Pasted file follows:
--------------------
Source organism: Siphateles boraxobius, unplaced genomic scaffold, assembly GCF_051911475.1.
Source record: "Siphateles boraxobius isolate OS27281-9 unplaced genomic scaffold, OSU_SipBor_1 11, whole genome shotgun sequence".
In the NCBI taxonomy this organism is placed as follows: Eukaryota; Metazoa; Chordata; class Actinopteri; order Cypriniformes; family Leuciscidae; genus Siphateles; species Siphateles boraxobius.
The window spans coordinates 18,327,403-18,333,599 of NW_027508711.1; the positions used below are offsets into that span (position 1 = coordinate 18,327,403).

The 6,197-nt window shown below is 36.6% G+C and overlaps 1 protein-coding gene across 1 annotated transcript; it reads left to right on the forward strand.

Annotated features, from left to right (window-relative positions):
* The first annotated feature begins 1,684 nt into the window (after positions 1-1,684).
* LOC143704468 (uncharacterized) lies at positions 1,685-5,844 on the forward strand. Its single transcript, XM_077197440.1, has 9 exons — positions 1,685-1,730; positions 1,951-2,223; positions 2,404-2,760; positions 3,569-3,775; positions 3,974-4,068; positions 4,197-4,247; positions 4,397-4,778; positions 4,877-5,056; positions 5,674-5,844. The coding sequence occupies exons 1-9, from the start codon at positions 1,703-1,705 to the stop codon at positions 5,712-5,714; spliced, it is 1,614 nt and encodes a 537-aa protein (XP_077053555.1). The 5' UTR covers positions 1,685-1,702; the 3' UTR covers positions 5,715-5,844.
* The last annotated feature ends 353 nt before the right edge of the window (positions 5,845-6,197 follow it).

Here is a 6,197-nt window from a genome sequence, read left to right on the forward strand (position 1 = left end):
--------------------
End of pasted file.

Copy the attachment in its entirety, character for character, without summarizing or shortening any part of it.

Source organism: Siphateles boraxobius, unplaced genomic scaffold, assembly GCF_051911475.1.
Source record: "Siphateles boraxobius isolate OS27281-9 unplaced genomic scaffold, OSU_SipBor_1 11, whole genome shotgun sequence".
In the NCBI taxonomy this organism is placed as follows: Eukaryota; Metazoa; Chordata; class Actinopteri; order Cypriniformes; family Leuciscidae; genus Siphateles; species Siphateles boraxobius.
The window spans coordinates 18,327,403-18,333,599 of NW_027508711.1; the positions used below are offsets into that span (position 1 = coordinate 18,327,403).

The 6,197-nt window shown below is 36.6% G+C and overlaps 1 protein-coding gene across 1 annotated transcript; it reads left to right on the forward strand.

Annotated features, from left to right (window-relative positions):
* The first annotated feature begins 1,684 nt into the window (after positions 1-1,684).
* LOC143704468 (uncharacterized) lies at positions 1,685-5,844 on the forward strand. Its single transcript, XM_077197440.1, has 9 exons — positions 1,685-1,730; positions 1,951-2,223; positions 2,404-2,760; positions 3,569-3,775; positions 3,974-4,068; positions 4,197-4,247; positions 4,397-4,778; positions 4,877-5,056; positions 5,674-5,844. The coding sequence occupies exons 1-9, from the start codon at positions 1,703-1,705 to the stop codon at positions 5,712-5,714; spliced, it is 1,614 nt and encodes a 537-aa protein (XP_077053555.1). The 5' UTR covers positions 1,685-1,702; the 3' UTR covers positions 5,715-5,844.
* The last annotated feature ends 353 nt before the right edge of the window (positions 5,845-6,197 follow it).

Here is a 6,197-nt window from a genome sequence, read left to right on the forward strand (position 1 = left end):